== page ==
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"Pick Your Battles" Ignored


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Old 16th December 2013, 4:14 PM   #1
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"Pick Your Battles" Ignored

My little niece (18) is very much the champion of everything and everyone. She is passionate about helping and changing and trying to find justice and generally doing things which are helpful. However, there are times when she picks battles she just isn't going to win. She called me this morning angry about how women in Afghanistan are treated, feels let down because her coach won't play her friend in soccer, and is weepy because she feels so overwhelmed by all the poverty she sees in this world. We raised her so I am her father in all but biological makeup. She is in college and is very mature for an 18 yr old.
My wife is an empath (more logical minded though) and she realizes that this is something her niece shares with her. My wife believes we have to let her find her own way. I believe I need to bring her home and wrap her in a bubble away from all the bad stuff in life though I know that isn't logical or helpful and she would hate that.
However, as we have suggested to my niece, "It is not necessary to react to everything you see. Pick your battles and wage your wars when you can do the most good and are in a position where you can effect change." She agrees and then reacts to everything she sees.
Is there a more effective way to help her learn how to harness empathy so she isn't emotionally exhausted all the time? She calls me every night and has some new cause. I remember college and I know that this is what it is like, but she takes everything to heart. Any advice from those who have dealt with this or understand this driving passion?
Thanks in advance,
Grumps
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Old 16th December 2013, 4:58 PM   #2
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She's 18.... 18 year olds tend to be very idealistic. Sounds pretty normal to me, honestly. And if she's interested in world events/politics/ really anything in this world where everyone is generally too blase/postmodern/"ironic," good for her! She sounds like a great girl.

In brief, i don't think she needs an intervention... as someone who works with 18 year olds who have just discovered the world (college), and as someone who was once an 18 year old woman, I can assert this is mostly a phase, but a positive one. Young women need to be especially encouraged in their passions and willingness to stand up for them!

She will likely get more selective in choosing battles in time. That's part of growing up, you know?

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Old 16th December 2013, 6:20 PM   #3
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nescafe:
Did my wife call you? Exactly what she said. I guess I am a wee bit protective of the little charmer.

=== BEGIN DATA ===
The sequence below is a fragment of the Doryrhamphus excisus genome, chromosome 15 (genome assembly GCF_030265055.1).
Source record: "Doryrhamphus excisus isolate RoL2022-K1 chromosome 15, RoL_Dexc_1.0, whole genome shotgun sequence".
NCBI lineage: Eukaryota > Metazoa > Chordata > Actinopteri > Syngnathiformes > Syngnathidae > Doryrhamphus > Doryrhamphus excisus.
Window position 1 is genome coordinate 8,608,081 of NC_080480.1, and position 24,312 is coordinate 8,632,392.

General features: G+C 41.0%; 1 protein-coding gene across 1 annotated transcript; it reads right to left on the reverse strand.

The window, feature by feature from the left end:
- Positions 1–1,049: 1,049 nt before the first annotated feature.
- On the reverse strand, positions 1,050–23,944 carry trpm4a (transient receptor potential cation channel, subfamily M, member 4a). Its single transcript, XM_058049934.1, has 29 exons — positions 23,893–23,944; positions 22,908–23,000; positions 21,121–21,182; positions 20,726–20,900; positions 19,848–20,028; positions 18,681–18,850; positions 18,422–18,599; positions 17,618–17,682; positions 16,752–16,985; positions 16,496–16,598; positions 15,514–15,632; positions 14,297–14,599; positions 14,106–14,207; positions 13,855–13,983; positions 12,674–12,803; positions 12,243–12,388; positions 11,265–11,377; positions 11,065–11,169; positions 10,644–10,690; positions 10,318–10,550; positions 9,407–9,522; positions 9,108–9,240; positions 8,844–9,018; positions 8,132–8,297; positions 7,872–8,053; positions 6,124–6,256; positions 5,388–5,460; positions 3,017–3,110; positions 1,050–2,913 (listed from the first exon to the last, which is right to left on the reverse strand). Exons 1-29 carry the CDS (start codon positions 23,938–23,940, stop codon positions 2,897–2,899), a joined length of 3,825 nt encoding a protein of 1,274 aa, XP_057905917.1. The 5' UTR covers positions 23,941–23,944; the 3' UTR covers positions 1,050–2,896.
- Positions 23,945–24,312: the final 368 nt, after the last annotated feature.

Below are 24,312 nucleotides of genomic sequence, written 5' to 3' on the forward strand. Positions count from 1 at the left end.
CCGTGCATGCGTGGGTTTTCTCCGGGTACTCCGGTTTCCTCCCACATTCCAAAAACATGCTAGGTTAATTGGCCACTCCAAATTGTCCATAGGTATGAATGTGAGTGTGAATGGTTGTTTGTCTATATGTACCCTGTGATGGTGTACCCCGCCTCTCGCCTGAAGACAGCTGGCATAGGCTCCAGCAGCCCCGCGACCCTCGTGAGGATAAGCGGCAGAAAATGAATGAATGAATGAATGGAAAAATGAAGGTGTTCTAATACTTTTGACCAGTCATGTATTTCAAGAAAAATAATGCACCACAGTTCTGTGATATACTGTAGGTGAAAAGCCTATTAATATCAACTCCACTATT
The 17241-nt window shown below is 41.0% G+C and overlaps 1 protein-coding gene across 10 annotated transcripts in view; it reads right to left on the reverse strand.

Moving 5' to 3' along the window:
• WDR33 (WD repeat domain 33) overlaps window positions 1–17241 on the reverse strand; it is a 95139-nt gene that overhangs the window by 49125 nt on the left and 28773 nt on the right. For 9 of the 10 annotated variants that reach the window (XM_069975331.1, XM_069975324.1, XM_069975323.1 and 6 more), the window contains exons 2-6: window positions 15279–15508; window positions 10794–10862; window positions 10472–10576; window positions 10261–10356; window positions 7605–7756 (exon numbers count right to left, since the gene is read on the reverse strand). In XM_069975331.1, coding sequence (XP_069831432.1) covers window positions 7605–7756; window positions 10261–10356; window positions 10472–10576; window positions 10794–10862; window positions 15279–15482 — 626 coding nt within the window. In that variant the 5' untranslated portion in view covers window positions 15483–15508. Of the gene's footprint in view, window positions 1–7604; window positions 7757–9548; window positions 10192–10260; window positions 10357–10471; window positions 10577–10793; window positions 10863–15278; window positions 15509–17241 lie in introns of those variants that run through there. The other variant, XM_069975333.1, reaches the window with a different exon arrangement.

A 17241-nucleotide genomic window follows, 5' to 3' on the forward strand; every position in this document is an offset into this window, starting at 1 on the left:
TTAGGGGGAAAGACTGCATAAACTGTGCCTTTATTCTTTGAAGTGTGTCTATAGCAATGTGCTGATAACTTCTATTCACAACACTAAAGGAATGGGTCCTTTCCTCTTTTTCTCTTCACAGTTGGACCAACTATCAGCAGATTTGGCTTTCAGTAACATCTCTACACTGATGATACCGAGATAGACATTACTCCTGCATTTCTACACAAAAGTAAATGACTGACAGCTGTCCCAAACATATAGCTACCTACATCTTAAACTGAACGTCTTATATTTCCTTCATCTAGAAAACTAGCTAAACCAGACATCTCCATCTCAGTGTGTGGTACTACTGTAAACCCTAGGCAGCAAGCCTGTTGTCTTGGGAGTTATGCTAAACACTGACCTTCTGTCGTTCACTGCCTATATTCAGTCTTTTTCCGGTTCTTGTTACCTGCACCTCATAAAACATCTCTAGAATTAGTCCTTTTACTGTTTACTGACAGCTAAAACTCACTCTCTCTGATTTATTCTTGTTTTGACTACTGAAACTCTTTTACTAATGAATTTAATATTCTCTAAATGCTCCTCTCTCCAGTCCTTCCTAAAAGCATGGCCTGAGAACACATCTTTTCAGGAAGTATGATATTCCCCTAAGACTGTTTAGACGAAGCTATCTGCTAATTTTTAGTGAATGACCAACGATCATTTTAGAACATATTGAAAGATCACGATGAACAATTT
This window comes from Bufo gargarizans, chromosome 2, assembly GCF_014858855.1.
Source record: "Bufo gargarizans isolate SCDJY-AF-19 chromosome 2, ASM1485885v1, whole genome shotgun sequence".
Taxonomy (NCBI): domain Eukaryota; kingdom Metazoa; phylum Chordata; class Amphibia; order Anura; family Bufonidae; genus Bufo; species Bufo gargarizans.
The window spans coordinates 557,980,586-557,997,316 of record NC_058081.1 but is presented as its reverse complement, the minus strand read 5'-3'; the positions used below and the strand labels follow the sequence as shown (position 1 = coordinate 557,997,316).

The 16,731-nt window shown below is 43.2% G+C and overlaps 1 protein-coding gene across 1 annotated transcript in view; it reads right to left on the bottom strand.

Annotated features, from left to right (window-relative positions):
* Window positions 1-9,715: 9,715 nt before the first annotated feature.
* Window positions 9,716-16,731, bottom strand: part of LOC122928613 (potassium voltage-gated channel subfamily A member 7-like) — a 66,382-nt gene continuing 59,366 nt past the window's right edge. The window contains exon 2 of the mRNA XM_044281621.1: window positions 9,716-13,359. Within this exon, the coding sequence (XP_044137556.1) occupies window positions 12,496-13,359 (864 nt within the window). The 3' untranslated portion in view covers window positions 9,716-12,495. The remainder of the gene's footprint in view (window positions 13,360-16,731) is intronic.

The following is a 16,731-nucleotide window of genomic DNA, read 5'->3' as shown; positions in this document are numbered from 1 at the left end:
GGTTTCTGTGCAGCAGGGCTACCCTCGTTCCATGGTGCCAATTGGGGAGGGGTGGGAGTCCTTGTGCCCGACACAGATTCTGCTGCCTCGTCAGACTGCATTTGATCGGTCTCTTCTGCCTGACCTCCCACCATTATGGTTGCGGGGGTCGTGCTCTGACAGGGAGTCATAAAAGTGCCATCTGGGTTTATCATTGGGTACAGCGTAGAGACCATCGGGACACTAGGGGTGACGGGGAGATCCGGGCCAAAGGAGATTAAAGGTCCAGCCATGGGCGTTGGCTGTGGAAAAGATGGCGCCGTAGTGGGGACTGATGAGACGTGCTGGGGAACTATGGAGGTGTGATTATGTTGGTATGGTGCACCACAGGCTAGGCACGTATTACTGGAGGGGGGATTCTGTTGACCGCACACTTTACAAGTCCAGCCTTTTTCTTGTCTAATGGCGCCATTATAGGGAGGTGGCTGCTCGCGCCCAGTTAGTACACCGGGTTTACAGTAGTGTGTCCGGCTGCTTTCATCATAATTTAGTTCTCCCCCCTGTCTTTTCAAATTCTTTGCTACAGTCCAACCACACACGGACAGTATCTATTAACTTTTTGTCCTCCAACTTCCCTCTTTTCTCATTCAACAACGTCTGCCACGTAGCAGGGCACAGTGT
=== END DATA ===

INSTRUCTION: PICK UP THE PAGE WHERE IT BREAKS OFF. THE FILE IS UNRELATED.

Thank you,
G
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Old 16th December 2013, 6:32 PM   #4
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nescafe:
Did my wife call you? Exactly what she said. I guess I am a wee bit protective of the little charmer.
Thank you,
G

she sounds altruistic and emapthic........i have been this way all my life......i try really hard to champion the underdogs....causes........to the point fo sickness in some cases.....she needs constants in her life to tell her when to let go .......to follow her passions but at the same time maintain her own health.........because seeing and dealing with others problems can be the biggest drain........as an empath....channeling passion into success in dealing with bad circumstances....is never bad if she has constant people inn her life who watch otu for her..........sounds like your wife and you are constant....good luck to her....battle on ....support her.....just watch her....see if she can get back up from a support network of similarly minded people....a group....a church....whatever....pick her passions......try to not let her go on tangent projects at the same time......deb
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Old 16th December 2013, 7:46 PM   #5
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Part of growing up is learning where to prioritize your time and energy, I feel like technology's downside is the amount of information bombarding you every day makes this harder. If you have Facebook, then you have friends posting articles with sensationalist headlines which promote each issue as if it's the biggest deal in the world and you need to fight for it or you're a bad person. I still sometimes build up the ideal world in my head and am upset about how it isn't that way but am getting more realistic about expectations and less edgy about each issue I see someone spout off about. You can only be overwhelmed for so long before you start realizing you cannot change everything to your will and stop getting so emotionally involved with every injustice you see.

Your niece will start to learn this eventually, sorry man, there's no way for you to resolve this for her.
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Old 16th December 2013, 8:28 PM   #6
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nescafe:
Did my wife call you? Exactly what she said. I guess I am a wee bit protective of the little charmer.
Thank you,
G